The principles that guide these tips are simple: we want our e-mail list to be interesting, civil, and manageable. Interesting means posts that are on-topic and make for good reading. Civil means posts that treat list members with respect, though it doesn't rule out a good argument once in a while. Manageable means fewer e-mails are better than more if they say the same thing. We all have enough noise in our lives.
PLEASE EDIT YOUR POST. When you reply to a message, please don't quote the entire previous message. Please take an extra few seconds to edit the amount of quoted material down to the bare minimum so that your reply will make sense. This especially helps the digest version of the list, where one long reply thread might fill a whole digest message.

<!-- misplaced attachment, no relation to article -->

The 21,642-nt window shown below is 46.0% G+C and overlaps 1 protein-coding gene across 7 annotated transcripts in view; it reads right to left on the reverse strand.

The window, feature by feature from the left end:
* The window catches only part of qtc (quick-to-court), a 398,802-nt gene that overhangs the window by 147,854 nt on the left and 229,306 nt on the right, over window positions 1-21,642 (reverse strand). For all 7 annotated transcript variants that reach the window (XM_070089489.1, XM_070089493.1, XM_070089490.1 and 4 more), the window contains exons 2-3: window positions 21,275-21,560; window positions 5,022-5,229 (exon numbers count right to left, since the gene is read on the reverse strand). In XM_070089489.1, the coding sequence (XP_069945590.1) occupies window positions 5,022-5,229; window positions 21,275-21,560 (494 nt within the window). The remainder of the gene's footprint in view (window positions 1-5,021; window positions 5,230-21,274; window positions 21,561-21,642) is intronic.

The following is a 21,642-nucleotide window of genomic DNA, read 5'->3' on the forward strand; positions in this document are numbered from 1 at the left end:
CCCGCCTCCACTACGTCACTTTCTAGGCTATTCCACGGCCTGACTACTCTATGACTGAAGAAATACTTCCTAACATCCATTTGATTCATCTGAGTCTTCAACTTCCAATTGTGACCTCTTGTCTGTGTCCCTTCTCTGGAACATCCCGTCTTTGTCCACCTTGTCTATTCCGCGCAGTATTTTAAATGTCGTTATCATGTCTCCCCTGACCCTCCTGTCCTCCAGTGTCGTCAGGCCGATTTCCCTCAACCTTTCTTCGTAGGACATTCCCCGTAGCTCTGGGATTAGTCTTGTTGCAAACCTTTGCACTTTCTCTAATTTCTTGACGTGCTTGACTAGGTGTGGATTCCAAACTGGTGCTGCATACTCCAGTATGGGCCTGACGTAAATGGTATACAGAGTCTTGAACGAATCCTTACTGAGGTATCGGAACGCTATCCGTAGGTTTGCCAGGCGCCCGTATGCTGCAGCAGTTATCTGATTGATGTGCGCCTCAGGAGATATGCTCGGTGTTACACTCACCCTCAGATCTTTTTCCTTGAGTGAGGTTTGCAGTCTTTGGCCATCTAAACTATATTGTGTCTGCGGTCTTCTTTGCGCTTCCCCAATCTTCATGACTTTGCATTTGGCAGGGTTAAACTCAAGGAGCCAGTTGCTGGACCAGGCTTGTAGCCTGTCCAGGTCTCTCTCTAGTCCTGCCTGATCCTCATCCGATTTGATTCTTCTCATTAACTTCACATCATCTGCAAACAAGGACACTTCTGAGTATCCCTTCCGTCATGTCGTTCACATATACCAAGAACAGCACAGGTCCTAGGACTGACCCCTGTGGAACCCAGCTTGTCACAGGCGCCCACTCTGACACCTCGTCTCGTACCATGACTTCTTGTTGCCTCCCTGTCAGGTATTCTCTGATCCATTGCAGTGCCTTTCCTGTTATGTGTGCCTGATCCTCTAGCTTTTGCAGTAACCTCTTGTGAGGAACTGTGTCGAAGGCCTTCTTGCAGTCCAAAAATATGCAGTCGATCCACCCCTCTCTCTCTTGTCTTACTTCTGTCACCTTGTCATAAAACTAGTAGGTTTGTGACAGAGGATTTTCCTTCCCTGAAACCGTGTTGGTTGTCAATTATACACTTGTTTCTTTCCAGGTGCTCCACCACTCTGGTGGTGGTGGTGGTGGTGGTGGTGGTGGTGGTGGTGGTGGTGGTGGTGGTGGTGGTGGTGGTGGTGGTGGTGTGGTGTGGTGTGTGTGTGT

CONSIDER ASKING FOR REPLIES TO GO TO YOU. If you're asking for a contractor reference, for example, you might consider asking people to e-mail you directly and offering to summarize the results. When you do this, you provide a very helpful service to the entire list, because you consolidate all the useful info into one message which can be saved if it's of interest, or skipped if it's not.
ASK YOURSELF: WHO IS YOUR AUDIENCE? Think about whether your message is of interest to the whole list, or just the person you're replying to. If it's just the person you're replying to, consider sending it just to that person rather than the whole list. Note that when you reply to a list message, by default your reply will go to the individual person; if you want it to go to the whole list, you'll need to edit the "To:" field of your reply. In any case, please note who your reply is going to and make it a conscious decision.
TAKE A DEEP BREATH. Did someone just say something that annoyed the $#@! out of you? Don't you just want to write back to the whole list and tell them what you really think of them? Well, go ahead and write it! Just don't send it for a few hours or a day. Re-read it before you send it. Rewrite it so it's civil. We'll all appreciate your efforts.
WHEN IN DOUBT, ASK. I'm happy to answer questions of style, form, etiquette, or even spelling :-).